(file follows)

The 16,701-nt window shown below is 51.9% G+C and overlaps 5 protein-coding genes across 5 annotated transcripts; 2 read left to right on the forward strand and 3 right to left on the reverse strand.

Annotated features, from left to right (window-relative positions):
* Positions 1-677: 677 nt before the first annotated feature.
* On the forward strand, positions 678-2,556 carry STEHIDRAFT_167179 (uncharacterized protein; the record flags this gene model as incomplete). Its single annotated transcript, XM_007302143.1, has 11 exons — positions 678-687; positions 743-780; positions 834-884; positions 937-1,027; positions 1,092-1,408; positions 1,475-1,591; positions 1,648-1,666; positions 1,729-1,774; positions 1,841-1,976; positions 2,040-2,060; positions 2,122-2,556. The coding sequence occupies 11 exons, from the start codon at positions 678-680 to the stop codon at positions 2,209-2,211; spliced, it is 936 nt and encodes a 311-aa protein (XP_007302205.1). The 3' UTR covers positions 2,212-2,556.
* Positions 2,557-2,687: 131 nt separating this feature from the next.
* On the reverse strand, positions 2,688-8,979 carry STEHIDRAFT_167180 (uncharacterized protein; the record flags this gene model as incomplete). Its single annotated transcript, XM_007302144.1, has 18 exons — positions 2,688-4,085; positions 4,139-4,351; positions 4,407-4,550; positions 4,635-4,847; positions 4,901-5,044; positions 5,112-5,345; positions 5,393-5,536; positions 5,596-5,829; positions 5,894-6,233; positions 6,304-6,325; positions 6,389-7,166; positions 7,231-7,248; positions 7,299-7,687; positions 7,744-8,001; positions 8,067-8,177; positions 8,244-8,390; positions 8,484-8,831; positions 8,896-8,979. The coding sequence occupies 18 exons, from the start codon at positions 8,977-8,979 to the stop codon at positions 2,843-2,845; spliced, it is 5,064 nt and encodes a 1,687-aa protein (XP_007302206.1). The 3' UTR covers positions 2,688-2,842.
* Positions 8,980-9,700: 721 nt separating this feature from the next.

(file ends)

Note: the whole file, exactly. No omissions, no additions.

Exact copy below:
The 16,701-nt window shown below is 51.9% G+C and overlaps 5 protein-coding genes across 5 annotated transcripts; 2 read left to right on the forward strand and 3 right to left on the reverse strand.

Annotated features, from left to right (window-relative positions):
* Positions 1-677: 677 nt before the first annotated feature.
* On the forward strand, positions 678-2,556 carry STEHIDRAFT_167179 (uncharacterized protein; the record flags this gene model as incomplete). Its single annotated transcript, XM_007302143.1, has 11 exons — positions 678-687; positions 743-780; positions 834-884; positions 937-1,027; positions 1,092-1,408; positions 1,475-1,591; positions 1,648-1,666; positions 1,729-1,774; positions 1,841-1,976; positions 2,040-2,060; positions 2,122-2,556. The coding sequence occupies 11 exons, from the start codon at positions 678-680 to the stop codon at positions 2,209-2,211; spliced, it is 936 nt and encodes a 311-aa protein (XP_007302205.1). The 3' UTR covers positions 2,212-2,556.
* Positions 2,557-2,687: 131 nt separating this feature from the next.
* On the reverse strand, positions 2,688-8,979 carry STEHIDRAFT_167180 (uncharacterized protein; the record flags this gene model as incomplete). Its single annotated transcript, XM_007302144.1, has 18 exons — positions 2,688-4,085; positions 4,139-4,351; positions 4,407-4,550; positions 4,635-4,847; positions 4,901-5,044; positions 5,112-5,345; positions 5,393-5,536; positions 5,596-5,829; positions 5,894-6,233; positions 6,304-6,325; positions 6,389-7,166; positions 7,231-7,248; positions 7,299-7,687; positions 7,744-8,001; positions 8,067-8,177; positions 8,244-8,390; positions 8,484-8,831; positions 8,896-8,979. The coding sequence occupies 18 exons, from the start codon at positions 8,977-8,979 to the stop codon at positions 2,843-2,845; spliced, it is 5,064 nt and encodes a 1,687-aa protein (XP_007302206.1). The 3' UTR covers positions 2,688-2,842.
* Positions 8,980-9,700: 721 nt separating this feature from the next.